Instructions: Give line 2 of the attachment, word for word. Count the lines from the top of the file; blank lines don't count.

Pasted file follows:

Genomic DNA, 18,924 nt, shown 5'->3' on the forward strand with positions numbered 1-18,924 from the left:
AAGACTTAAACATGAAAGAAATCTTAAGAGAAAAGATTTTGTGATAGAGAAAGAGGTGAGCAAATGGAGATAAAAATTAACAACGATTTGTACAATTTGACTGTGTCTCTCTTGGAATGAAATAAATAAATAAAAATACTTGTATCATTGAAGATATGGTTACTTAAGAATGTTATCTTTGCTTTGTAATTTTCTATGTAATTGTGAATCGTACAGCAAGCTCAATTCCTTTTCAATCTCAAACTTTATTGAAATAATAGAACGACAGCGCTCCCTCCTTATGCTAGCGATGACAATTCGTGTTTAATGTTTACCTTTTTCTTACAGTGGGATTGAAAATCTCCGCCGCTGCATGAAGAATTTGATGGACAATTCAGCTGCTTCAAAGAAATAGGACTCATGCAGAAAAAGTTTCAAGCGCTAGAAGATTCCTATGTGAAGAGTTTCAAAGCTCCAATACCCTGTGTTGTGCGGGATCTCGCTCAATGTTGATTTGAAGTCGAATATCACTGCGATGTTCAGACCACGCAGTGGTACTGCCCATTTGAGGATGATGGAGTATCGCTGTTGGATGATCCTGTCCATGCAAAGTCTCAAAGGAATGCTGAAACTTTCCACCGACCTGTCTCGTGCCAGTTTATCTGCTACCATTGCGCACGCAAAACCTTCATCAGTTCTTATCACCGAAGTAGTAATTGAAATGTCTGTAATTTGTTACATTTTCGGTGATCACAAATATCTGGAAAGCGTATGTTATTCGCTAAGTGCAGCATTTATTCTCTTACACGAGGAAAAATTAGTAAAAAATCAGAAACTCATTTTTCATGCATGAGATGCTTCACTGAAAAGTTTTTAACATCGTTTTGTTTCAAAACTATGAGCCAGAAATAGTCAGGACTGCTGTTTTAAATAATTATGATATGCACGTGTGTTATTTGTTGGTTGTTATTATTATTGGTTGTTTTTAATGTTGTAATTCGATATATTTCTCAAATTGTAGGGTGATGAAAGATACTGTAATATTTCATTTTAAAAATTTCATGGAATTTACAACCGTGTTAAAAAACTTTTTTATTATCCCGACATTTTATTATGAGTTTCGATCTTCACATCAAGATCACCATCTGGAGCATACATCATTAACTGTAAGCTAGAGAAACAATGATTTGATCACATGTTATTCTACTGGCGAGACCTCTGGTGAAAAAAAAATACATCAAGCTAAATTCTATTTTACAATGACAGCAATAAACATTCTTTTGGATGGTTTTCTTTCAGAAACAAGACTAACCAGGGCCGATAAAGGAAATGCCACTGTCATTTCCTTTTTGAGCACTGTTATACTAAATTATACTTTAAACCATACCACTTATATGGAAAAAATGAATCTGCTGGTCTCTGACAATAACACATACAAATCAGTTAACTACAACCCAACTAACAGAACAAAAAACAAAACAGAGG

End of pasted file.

AAGACTTAAACATGAAAGAAATCTTAAGAGAAAAGATTTTGTGATAGAGAAAGAGGTGAGCAAATGGAGATAAAAATTAACAACGATTTGTACAATTTGACTGTGTCTCTCTTGGAATGAAATAAATAAATAAAAATACTTGTATCATTGAAGATATGGTTACTTAAGAATGTTATCTTTGCTTTGTAATTTTCTATGTAATTGTGAATCGTACAGCAAGCTCAATTCCTTTTCAATCTCAAACTTTATTGAAATAATAGAACGACAGCGCTCCCTCCTTATGCTAGCGATGACAATTCGTGTTTAATGTTTACCTTTTTCTTACAGTGGGATTGAAAATCTCCGCCGCTGCATGAAGAATTTGATGGACAATTCAGCTGCTTCAAAGAAATAGGACTCATGCAGAAAAAGTTTCAAGCGCTAGAAGATTCCTATGTGAAGAGTTTCAAAGCTCCAATACCCTGTGTTGTGCGGGATCTCGCTCAATGTTGATTTGAAGTCGAATATCACTGCGATGTTCAGACCACGCAGTGGTACTGCCCATTTGAGGATGATGGAGTATCGCTGTTGGATGATCCTGTCCATGCAAAGTCTCAAAGGAATGCTGAAACTTTCCACCGACCTGTCTCGTGCCAGTTTATCTGCTACCATTGCGCACGCAAAACCTTCATCAGTTCTTATCACCGAAGTAGTAATTGAAATGTCTGTAATTTGTTACATTTTCGGTGATCACAAATATCTGGAAAGCGTATGTTATTCGCTAAGTGCAGCATTTATTCTCTTACACGAGGAAAAATTAGTAAAAAATCAGAAACTCATTTTTCATGCATGAGATGCTTCACTGAAAAGTTTTTAACATCGTTTTGTTTCAAAACTATGAGCCAGAAATAGTCAGGACTGCTGTTTTAAATAATTATGATATGCACGTGTGTTATTTGTTGGTTGTTATTATTATTGGTTGTTTTTAATGTTGTAATTCGATATATTTCTCAAATTGTAGGGTGATGAAAGATACTGTAATATTTCATTTTAAAAATTTCATGGAATTTACAACCGTGTTAAAAAACTTTTTTATTATCCCGACATTTTATTATGAGTTTCGATCTTCACATCAAGATCACCATCTGGAGCATACATCATTAACTGTAAGCTAGAGAAACAATGATTTGATCACATGTTATTCTACTGGCGAGACCTCTGGTGAAAAAAAAATACATCAAGCTAAATTCTATTTTACAATGACAGCAATAAACATTCTTTTGGATGGTTTTCTTTCAGAAACAAGACTAACCAGGGCCGATAAAGGAAATGCCACTGTCATTTCCTTTTTGAGCACTGTTATACTAAATTATACTTTAAACCATACCACTTATATGGAAAAAATGAATCTGCTGGTCTCTGACAATAACACATACAAATCAGTTAACTACAACCCAACTAACAGAACAAAAAACAAAACAGAGG